Thus, his sober and thoughtful compositions “became relevant again”, he added – among them the songs of Maidan and his choral composition “In Memoriam”, written between 2019 and 2020.

As threats to kyiv grew in the days after the Russian invasion began on February 24, Silvestrov’s daughter and granddaughter urged him to evacuate, and he reluctantly agreed. (Her grandson stayed on as a volunteer with the war effort.) Their circuitous trip west required last-minute adjustments due to the Russian bombardment of Vinnytsia, involving an overnight stopover in a kindergarten before finally arriving in Lviv.

In the interview, Silvestrov was more relaxed discussing the music, but seemed almost upset with himself for letting the discussion drift away from the war. He spoke passionately in favor of NATO establishing a no-fly zone over Ukraine.

Since his arrival in Berlin, he has not explicitly commented on the war in music, as he did on the Maidan. Yet there are more than traces of the conflict in short piano pieces that Silvestrov says he wrote “spontaneously” after arriving in Germany – both called “Elegy”, one of his favorite genres.

The first is dated March 9, the day after his arrival in Berlin. He said his melody “came up” during his flight from Ukraine, traveling to and across the Polish border, “as we saw endless crowds of refugees, endless cars piled up for miles and this sense of disaster”. He intended his short, simple melody in thirds with a low bass line to be a “sign of Ukraine”, reminiscent of the country’s folk music and the 18th-century choral works of composers like Artemy Vedel.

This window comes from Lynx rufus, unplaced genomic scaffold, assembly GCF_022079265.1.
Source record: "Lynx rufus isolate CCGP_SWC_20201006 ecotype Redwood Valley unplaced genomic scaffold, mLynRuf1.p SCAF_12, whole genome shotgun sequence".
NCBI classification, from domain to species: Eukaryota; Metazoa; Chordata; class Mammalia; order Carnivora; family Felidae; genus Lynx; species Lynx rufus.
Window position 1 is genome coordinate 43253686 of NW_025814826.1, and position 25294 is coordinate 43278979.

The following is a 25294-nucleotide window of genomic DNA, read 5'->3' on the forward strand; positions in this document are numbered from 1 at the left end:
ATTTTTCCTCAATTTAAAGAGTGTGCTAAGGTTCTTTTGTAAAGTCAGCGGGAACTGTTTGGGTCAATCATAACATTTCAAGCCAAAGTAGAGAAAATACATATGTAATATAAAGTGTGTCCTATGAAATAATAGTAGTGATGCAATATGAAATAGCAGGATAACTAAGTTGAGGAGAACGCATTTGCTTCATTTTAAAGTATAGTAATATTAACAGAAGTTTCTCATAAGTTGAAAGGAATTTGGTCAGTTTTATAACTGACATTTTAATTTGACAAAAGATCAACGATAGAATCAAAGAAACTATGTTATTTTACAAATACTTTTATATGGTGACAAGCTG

The second elegy, dated March 16, is part of “Pastoral and Elegy”, composed after several days in Berlin, witnessing events in Ukraine from afar and increasingly discouraged. The elegy here is a chaconne with a characteristic dotted funereal rhythm; he called it a “mourning reaction”.

Sigov said that Silvestrov “melts – refines – the din of the story, its massive verbal and sonic constructs”.

He is, Sigov added, “a true voice of Kyiv who is connected to the whole world and hopes to speak directly with the world.”

Still, the sudden surge in Silvestrov’s global reputation caused him some unease. He said he felt strange, even irritated, “that this misfortune had to happen for them to start playing my music”.

“Does music have no value in itself without any kind of warfare?” he added.

War was already on Silvestrov’s mind when he composed ‘In Memoriam’ three years ago, in response to a request for music for the celebration of May 8, 2020, the commemoration of the end of World War II. , celebrated in Ukraine since 2015 as the Day of Remembrance and Reconciliation. Instead of writing an entirely new composition, Silvestrov adapted “Maidan-2014”. He removed typically Ukrainian features, including anthem settings, and added, as a highlight, a setting of John Donne’s lyrics: “Never send to find out who the bell tolls for; it rings for you.

In the interview, Silvestrov spoke fervently about this ignored morality, lamenting the continued timeliness of a composition meant to mark the horrors of decades ago, as another war rages in some of the same lands. , again threatening to engulf Europe.

“It’s very obvious,” he said just before the call ended, “that it’s not a problem of Ukraine and Russia. It is a problem of civilization.

Peter Schmelz is professor of musicology at Arizona State University and author of “Sonic Overload: Alfred Schnittke, Valentin Silvestrov and Polystylism in the Late USSR”